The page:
Buster said...

Strangely enough, I couldn't stand the bowler-hat-and-arm-garters crowd even when I was a kid. But I didn't mind hokey singing groups. Even Mitch and his Sing-Along Zombies were OK with me.

Lee Hartsfeld said...


I used to have all of Mitch's sing-along LPs--over the years, I must have owned at least four times as many LPs and 78s as I now harbor. I was absolutely sure (false memory time) that Mitch had said that the all-male sound on his "Sing Along With" LPs was inspired by the male choruses in German opera, and I was sure the quote was in his 1985 Audio magazine interview. I still have Part 2 of that interview, and he does discuss the sing-along LPs (and show), but nothing about Germans or opera. Mitch had some reason for going with male voices as opposed to a mixed chorus, but I can't tell you what it was. The sing-along tradition is one of the least-defined genres of all--an amalgam of concert hall songs, "home" songs, glees, tavern tunes, hymns, and whatnot. Anything from Stephen Foster to "99 Bottles of Beer."

Bryan said...

Hi Lee,
Thanks for another Enoch Light LP to add to my collection. Very interesting LP. Reminds me of seeing those old 20th Century-Fox musicals on TV during my summer holidays as a kid. Faye, Grable, Haver, e.g. I seem to remember they had a lot of musicals with this type of music from some other studios too. Thinking about it now, I am guessing the songs were either cheap to get the rights to and/or they were out of copyright. I really enjoyed them though.

Buster said...


Omigosh, that's a perceptive comment! Try this chorus from Der Freischutz for both the sound and the spirit of Mitch's Merry Men:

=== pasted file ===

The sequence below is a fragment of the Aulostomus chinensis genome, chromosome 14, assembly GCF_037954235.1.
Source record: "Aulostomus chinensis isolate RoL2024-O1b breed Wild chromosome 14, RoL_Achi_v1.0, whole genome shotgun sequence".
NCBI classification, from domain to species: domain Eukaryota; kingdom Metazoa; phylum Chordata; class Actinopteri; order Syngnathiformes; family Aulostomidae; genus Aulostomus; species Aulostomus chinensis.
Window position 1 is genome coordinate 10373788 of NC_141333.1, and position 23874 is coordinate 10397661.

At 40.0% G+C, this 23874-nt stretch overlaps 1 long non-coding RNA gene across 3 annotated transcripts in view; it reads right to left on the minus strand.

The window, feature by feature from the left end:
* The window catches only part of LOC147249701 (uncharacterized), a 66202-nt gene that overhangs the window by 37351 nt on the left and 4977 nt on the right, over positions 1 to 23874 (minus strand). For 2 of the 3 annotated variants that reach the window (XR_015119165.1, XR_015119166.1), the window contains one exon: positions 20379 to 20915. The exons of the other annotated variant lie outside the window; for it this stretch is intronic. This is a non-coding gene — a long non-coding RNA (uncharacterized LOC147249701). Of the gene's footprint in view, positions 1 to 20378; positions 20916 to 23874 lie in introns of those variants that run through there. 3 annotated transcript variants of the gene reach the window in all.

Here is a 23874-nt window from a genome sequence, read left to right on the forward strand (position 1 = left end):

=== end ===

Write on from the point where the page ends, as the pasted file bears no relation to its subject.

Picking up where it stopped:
Diane said...

What a delightful essay -- you not only do your research, you make it fun (for us, anyway). I've always wondered about those all-male Mitch Miller sing-along LPs. I much prefer the both-genders sound of his "Christmas" disc.

gimpiero said...

Great! Suzy Lockwood is fantastic!

Lee Hartsfeld said...


Amazingly similar sound! Excellent example.


Thanks much. Wish I could remember Mitch's reasons for usually employing all-male choruses (besides his being inspired by German operas).


I liked her a lot, too. She adds considerably to the LP.

Lee Hartsfeld said...


Glad you enjoyed. And the older titles might have been P.D. by then, or at least low-cost, royalty-wise. I don't know how closely publishers clung to the copyrights on the early 1900s titles, seeing as they had no way to predict how famous the songs would remain.

Stan S. said...

Lee.... You did it again, Tiss A Great Old Album Here. When I was a boy growing up here in Vermont. I was able meet Mr. Mitch Miller & His Gang of Singers at a Ski Resort in Stowe, VT one Winter Season. The Fireplace was going strong and so was the Singers and folks there it was a Grand Old Time I have not ever forgotten. Years later On Old Cape Code there was a Place Called "Your Fathers Mustache", this place was known for there Dixie Land Bands and Famous Singers there with Barrels of Circus Elephant Peanuts and all of those empty shells were all over the place everywhere, and Yes the Band and singers and the Workers there too all had the Wardrobe of the 1930 and some great times were had at this place, but years later sadly the place caught Fire and it was a total loss, sadly it was not ever rebuilt. But the memories and songs still linger in my mind. It seems to me that American needs these great places and songs too, as it would make a comeback, as it would bring back the Spirt of America once again... Lee you be the Organ Grinder and the Piano Man, you must admit it, being all dressed up in 1930 clothes and toe tapping to some Dixie Land Tunes and having fun in such a place would be interesting for everyone there. Lee please keep up your great finds among with those other Albums too. Maybe you Lee might want to do an Album with yourself at the Keyboards joining into some great Dixie Land Music... Have a Fun Summer, Take Care and Thank You, Stan